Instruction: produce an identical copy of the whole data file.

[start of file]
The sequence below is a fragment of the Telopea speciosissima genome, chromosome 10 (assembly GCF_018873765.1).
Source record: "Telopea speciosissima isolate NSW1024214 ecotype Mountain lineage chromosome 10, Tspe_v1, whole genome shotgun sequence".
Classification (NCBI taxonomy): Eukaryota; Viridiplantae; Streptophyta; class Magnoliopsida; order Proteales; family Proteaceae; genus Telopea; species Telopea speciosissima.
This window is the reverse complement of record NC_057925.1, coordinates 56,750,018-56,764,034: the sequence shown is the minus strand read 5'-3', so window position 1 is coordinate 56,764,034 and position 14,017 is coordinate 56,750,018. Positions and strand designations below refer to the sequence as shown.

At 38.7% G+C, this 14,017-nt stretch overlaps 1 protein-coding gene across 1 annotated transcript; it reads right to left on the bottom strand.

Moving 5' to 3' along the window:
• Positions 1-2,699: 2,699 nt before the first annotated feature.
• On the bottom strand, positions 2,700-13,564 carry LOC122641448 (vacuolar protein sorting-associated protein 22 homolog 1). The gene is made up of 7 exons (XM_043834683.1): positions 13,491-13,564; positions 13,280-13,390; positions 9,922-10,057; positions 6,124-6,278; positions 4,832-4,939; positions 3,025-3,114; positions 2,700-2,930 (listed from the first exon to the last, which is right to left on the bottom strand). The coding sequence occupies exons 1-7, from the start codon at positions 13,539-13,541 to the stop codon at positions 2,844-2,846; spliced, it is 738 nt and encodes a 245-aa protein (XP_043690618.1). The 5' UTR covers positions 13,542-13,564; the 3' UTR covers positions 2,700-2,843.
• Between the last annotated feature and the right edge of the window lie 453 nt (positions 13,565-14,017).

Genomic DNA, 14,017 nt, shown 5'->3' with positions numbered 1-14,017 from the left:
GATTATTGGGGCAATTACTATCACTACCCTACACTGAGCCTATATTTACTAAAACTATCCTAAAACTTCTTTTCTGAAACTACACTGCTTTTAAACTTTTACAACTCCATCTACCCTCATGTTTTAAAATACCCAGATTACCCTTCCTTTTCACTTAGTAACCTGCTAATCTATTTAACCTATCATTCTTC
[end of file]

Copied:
The sequence below is a fragment of the Telopea speciosissima genome, chromosome 10 (assembly GCF_018873765.1).
Source record: "Telopea speciosissima isolate NSW1024214 ecotype Mountain lineage chromosome 10, Tspe_v1, whole genome shotgun sequence".
Classification (NCBI taxonomy): Eukaryota; Viridiplantae; Streptophyta; class Magnoliopsida; order Proteales; family Proteaceae; genus Telopea; species Telopea speciosissima.
This window is the reverse complement of record NC_057925.1, coordinates 56,750,018-56,764,034: the sequence shown is the minus strand read 5'-3', so window position 1 is coordinate 56,764,034 and position 14,017 is coordinate 56,750,018. Positions and strand designations below refer to the sequence as shown.

At 38.7% G+C, this 14,017-nt stretch overlaps 1 protein-coding gene across 1 annotated transcript; it reads right to left on the bottom strand.

Moving 5' to 3' along the window:
• Positions 1-2,699: 2,699 nt before the first annotated feature.
• On the bottom strand, positions 2,700-13,564 carry LOC122641448 (vacuolar protein sorting-associated protein 22 homolog 1). The gene is made up of 7 exons (XM_043834683.1): positions 13,491-13,564; positions 13,280-13,390; positions 9,922-10,057; positions 6,124-6,278; positions 4,832-4,939; positions 3,025-3,114; positions 2,700-2,930 (listed from the first exon to the last, which is right to left on the bottom strand). The coding sequence occupies exons 1-7, from the start codon at positions 13,539-13,541 to the stop codon at positions 2,844-2,846; spliced, it is 738 nt and encodes a 245-aa protein (XP_043690618.1). The 5' UTR covers positions 13,542-13,564; the 3' UTR covers positions 2,700-2,843.
• Between the last annotated feature and the right edge of the window lie 453 nt (positions 13,565-14,017).

Genomic DNA, 14,017 nt, shown 5'->3' with positions numbered 1-14,017 from the left:
GATTATTGGGGCAATTACTATCACTACCCTACACTGAGCCTATATTTACTAAAACTATCCTAAAACTTCTTTTCTGAAACTACACTGCTTTTAAACTTTTACAACTCCATCTACCCTCATGTTTTAAAATACCCAGATTACCCTTCCTTTTCACTTAGTAACCTGCTAATCTATTTAACCTATCATTCTTC